by Peter Jackson, photos by Peter Jackson
Footys are pretty small boats, so it can be difficult to mount internal electronics inside the hull. Roger Stollery, though, came up with an ingenious way to avoid the problem. The idea is to mount all the operating controls on a removable hatch cover. Not only is the cassette convenient for accessing the electronics, it also makes it easy to have a spare cassette, which is easily fitted as a replacement if problems arise during racing
see Figure 1).
01-Cassette-0125.jpg. Figure 1: Cassettes are interchangeable. Peter Jackson photo.
t took me a long time to adopt the system of cassette housing of the electronics on a racing yacht. The main problem in my mind was the lack of waterproofing of the servos; however, using the system developed by Roger, this has proved unfounded.
Using the cassette concept, servos are mounted from underneath the hatch cover (cassette plate) and poke through the plate. One
servo arm then connects to a rudder arm, and the other connects to the Stollery power arm (Figure 2 and 3).
02-Cassette-0118.jpg. and 03-Cassette-0119.jpg. Figures 2 and 3:Topside and below deck; a completed cassette. Peter Jackson photo.
The power arm is a unique feature, which allows the use of a nine-gram servo for sail control. There’s not much torque in a nine-gram servo, but the power arm makes the best use of it. The wire power arm is curved so that the sail-control sheet will move freely along the arm as the servo sheets in and out. At the power arm’s most forward position, the sheet is fully out for downwind work, and the end of the sheet (fastened to a clip or ring) moves to the outer end of the arm. When sheeted in on a beat, the arm points to the side of the boat, and the sheet moves in to the servo end of the arm. The movement of the sheet to the inner end reduces stress on the servo, thus permitting a micro servo to do a big job. An additional nine-gram servo is used for rudder control (Figure 4).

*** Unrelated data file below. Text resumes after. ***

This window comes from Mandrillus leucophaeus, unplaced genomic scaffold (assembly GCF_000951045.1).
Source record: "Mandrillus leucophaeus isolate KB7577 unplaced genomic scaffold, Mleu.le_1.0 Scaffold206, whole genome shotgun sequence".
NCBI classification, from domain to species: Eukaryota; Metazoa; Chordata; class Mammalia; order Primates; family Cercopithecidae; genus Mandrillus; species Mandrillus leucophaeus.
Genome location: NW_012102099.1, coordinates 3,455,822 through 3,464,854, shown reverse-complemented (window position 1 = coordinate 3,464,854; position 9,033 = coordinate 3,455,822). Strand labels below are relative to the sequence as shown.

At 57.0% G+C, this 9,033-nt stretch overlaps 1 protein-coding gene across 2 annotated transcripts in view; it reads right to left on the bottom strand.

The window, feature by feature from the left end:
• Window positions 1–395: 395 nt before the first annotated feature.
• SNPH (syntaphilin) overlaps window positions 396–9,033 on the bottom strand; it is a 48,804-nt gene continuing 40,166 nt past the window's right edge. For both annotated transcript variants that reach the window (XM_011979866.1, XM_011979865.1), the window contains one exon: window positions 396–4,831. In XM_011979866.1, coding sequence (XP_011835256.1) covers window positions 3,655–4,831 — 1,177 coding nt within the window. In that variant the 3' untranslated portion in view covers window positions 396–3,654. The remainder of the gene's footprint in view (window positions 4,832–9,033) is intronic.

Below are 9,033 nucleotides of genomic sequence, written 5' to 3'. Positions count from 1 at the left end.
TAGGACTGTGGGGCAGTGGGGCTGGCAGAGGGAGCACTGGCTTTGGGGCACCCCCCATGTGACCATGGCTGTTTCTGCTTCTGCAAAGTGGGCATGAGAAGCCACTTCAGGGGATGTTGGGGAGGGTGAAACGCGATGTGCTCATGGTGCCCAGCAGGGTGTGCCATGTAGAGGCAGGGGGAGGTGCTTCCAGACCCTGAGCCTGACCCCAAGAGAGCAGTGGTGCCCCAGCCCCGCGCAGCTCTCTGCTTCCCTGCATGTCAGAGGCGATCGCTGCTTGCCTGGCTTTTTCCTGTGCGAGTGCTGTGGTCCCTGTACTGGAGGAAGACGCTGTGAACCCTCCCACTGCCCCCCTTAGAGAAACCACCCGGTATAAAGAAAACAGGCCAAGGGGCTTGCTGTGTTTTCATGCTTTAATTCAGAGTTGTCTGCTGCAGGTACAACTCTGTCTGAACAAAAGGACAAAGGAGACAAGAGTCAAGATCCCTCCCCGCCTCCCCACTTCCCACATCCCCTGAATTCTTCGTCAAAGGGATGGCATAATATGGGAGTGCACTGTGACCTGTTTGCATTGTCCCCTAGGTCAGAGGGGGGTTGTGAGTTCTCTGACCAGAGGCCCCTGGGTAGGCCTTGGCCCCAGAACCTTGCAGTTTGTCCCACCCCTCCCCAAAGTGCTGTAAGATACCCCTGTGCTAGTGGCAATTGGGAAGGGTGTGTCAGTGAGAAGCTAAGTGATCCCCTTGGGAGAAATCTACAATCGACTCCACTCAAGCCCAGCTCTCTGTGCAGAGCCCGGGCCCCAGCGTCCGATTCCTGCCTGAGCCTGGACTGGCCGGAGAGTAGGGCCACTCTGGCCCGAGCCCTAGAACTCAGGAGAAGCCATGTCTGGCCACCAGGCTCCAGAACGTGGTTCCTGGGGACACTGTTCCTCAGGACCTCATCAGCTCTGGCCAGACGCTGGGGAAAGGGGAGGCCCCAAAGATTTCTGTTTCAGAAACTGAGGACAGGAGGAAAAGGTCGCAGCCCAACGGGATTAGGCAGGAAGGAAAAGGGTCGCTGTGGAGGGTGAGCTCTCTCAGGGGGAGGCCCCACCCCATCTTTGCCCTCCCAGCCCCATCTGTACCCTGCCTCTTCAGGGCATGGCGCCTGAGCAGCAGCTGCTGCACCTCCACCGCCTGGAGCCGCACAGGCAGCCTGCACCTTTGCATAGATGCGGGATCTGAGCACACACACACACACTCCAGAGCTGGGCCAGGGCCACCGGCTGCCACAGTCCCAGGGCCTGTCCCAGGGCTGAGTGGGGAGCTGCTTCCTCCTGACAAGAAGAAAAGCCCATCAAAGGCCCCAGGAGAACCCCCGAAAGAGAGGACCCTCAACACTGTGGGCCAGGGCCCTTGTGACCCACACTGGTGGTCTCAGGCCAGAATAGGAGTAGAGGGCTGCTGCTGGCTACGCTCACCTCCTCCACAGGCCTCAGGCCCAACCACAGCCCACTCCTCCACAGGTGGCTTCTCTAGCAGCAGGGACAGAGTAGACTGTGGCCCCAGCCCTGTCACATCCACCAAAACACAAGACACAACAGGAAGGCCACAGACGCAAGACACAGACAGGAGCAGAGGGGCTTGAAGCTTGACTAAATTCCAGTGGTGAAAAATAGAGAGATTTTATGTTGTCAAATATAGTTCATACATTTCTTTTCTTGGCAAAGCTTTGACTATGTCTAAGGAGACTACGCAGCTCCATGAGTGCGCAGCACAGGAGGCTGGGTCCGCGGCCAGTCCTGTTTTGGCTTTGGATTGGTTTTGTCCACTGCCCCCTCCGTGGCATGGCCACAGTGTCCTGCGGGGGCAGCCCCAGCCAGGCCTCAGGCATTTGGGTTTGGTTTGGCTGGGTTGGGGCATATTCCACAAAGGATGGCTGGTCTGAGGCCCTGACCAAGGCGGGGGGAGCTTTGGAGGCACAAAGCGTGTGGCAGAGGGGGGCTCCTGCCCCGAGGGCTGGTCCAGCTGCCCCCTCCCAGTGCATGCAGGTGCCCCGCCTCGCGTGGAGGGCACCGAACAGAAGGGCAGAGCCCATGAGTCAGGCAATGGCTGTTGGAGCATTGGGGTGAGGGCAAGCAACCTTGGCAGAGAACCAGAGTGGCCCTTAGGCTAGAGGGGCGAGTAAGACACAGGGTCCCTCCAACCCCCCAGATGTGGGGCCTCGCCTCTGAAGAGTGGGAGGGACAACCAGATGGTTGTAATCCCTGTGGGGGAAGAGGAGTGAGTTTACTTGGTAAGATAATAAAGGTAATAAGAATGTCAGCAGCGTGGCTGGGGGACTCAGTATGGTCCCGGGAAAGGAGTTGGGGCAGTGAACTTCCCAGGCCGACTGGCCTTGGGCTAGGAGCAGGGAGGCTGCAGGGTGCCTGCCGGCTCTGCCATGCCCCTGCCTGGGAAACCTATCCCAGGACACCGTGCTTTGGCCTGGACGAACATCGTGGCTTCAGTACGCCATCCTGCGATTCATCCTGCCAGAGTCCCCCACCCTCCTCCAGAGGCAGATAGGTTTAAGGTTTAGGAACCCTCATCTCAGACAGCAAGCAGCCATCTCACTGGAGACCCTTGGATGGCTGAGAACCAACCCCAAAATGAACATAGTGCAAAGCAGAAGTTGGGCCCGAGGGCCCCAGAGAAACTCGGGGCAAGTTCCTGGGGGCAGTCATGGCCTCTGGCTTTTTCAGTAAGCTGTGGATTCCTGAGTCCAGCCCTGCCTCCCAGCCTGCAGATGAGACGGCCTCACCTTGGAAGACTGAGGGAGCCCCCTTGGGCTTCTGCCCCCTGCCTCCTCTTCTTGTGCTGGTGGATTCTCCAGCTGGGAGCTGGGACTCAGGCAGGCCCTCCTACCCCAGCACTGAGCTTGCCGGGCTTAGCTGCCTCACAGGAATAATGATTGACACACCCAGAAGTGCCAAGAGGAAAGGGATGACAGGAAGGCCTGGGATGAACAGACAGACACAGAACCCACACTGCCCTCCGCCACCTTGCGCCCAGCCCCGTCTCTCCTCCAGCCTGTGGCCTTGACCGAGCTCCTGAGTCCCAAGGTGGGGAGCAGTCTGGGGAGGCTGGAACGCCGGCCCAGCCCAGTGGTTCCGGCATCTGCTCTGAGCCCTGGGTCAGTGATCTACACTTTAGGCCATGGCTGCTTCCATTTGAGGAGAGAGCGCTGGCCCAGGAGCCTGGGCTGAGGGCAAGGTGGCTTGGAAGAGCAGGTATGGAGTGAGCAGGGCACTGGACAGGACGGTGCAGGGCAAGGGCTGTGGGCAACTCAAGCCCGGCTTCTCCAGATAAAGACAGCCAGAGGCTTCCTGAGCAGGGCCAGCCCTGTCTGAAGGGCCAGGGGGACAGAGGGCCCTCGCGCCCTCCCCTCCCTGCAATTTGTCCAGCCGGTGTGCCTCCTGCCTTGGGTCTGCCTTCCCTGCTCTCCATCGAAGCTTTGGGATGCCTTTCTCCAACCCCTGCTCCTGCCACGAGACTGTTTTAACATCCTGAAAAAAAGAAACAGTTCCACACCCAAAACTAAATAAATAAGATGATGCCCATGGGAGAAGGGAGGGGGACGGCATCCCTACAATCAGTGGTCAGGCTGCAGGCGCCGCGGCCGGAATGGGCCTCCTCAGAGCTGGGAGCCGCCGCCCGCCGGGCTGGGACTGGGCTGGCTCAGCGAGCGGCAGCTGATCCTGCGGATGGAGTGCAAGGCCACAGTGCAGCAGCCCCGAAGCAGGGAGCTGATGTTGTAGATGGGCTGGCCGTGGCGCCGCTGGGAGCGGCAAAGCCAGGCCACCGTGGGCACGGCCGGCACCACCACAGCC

04-Cassette-0121.jpg. Figure 4: Power arm and rudder control. Peter Jackson photo.
The servos are attached to the bottom of the plate by means of hot melt glue, which is placed all round the servo, thus creating a waterproof joint. It is also a good idea to insert the
receiver in a balloon, with an elastic band to close the balloon mouth. To further waterproof the servos, a small “O” ring is placed over the output spline; then a foam ring, impregnated with silicon spray grease, is placed between the servo arm and the “O” ring (Figure 5).
05-Cassette-0123.jpg. Figure 5: Waterproofing the servos. Peter Jackson photo.
The cassette is fixed to the deck with black electrical tape. Some brands seem to stick better than others, so be sure to test the adhesion before you venture out on the pond (Figure 6).
06-Cassette-0120.jpg. Figure 6: The cassette taped on deck. Peter Jackson photo.
Meet the author
eter Jackson is a retired Chartered Engineer of the Aeronautical type, and he has built model aircraft since he was eight years old. He came to sailing about six years ago and started to design and race Footys. He has branched out to larger-boat classes in the UK, but his primary passion is with these little Footys, which take an inordinate amount of skill to sail well. With his good friend Peter Shepherd, Jackson organizes and runs a model boat club and attends all of the open Footy Events in the UK.
06-pj picture.jpg. Author photo: Peter Jackson.